NCPA - National Center for Policy Analysis


August 7, 2007

Even the wealthy depend upon Social Security for much of their consumption after they quit working, according to a new report from the National Center for Policy Analysis (NCPA).


  • Social Security accounts for virtually all of the discretionary consumption of households with preretirement incomes of less than $50,000 a year or $25,000 for singles.
  • Social Security accounts for about one-third of all discretionary consumption for the highest-income households -- couples earning $500,000 or singles earning $250,000 prior to retirement. 

A primary goal of financial planning is to maintain a consistent standard of living during a person's lifetime.  If Social Security were abolished tomorrow, all retirees would experience an immediate reduction in their consumption.  If younger workers were notified in advance, they could adjust their saving and spending habits today to avoid abrupt changes in their standard of living upon retirement.  Yet only the highest income workers have the ability to adjust so as to completely smooth their consumption across their lifetime.  Because low- and middle-income workers are constrained by current obligations they cannot completely adjust.  For example, if Social Security benefits were eliminated for workers age 35 or younger:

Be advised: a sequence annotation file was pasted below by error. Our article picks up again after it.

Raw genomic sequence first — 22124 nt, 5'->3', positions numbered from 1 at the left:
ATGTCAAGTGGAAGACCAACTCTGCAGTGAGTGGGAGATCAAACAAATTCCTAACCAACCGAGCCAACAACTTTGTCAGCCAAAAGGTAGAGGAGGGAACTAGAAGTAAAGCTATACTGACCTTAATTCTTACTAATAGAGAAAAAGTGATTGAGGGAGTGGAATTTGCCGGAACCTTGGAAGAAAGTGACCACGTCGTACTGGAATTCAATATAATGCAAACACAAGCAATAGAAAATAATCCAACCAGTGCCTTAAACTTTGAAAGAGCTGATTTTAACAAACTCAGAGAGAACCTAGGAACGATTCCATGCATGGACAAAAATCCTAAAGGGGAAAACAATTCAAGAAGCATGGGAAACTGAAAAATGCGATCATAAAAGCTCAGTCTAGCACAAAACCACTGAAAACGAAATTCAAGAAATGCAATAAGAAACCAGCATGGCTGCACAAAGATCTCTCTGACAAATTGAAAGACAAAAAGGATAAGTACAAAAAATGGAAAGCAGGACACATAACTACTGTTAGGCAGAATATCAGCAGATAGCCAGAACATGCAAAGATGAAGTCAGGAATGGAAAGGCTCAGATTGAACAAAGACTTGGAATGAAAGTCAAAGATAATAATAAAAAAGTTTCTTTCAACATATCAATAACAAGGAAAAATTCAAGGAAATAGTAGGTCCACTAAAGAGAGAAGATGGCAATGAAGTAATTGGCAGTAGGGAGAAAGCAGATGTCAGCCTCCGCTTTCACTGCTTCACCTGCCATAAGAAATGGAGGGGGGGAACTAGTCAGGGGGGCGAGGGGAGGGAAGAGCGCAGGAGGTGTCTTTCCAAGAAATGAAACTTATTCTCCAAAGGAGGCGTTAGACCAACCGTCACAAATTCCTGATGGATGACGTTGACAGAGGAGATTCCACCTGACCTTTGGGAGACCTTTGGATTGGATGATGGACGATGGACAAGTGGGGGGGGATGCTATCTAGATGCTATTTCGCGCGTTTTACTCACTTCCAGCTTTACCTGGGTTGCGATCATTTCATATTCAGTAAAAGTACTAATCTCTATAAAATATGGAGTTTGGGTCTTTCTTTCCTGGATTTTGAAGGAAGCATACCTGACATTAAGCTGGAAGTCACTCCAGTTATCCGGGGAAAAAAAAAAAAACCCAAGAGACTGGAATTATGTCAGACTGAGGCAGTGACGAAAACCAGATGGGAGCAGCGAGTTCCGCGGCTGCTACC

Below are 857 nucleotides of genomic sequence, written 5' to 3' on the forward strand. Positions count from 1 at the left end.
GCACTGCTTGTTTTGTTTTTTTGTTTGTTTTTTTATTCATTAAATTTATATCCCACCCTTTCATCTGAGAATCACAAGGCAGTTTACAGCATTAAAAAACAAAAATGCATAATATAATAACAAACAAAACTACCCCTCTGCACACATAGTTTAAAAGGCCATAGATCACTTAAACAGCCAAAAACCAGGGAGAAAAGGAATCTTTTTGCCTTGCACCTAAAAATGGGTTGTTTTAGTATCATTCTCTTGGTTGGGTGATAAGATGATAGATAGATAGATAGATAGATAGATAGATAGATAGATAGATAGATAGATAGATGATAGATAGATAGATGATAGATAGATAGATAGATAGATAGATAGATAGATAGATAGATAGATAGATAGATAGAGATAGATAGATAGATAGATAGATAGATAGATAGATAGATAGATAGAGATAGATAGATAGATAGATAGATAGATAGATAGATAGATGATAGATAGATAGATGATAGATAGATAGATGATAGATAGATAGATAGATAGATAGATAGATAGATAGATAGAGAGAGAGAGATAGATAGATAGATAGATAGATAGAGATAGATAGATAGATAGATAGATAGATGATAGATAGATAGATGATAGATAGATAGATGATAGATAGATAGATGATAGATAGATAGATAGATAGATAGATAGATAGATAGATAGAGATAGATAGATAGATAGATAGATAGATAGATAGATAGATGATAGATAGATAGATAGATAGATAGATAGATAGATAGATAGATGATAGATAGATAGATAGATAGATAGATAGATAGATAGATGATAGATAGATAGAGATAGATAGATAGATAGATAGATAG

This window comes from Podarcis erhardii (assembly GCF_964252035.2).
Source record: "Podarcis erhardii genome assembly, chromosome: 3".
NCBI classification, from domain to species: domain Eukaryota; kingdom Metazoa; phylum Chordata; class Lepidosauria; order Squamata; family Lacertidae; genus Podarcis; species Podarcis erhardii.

• A couple with an annual income of $500,000 could level their consumption across their lifetime by reducing their current consumption by almost 18 percent in each succeeding year.
  • Yet a couple with an annual income of $200,000 that reduced their current consumption by almost 24 percent, would experience approximately another 15 percentage point reduction in consumption upon retirement.
  • A couple with an annual income of $50,000 that reduced their current consumption by more than 21 percent would experience another 26 percentage point reduction upon retirement.

Source: Laurence J. Kotlikoff, Ben Marx and Pietro Rizza, "How Much Do Americans Depend on Social Security?" National Center for Policy Analysis, Policy Report No. 301, August 2007.

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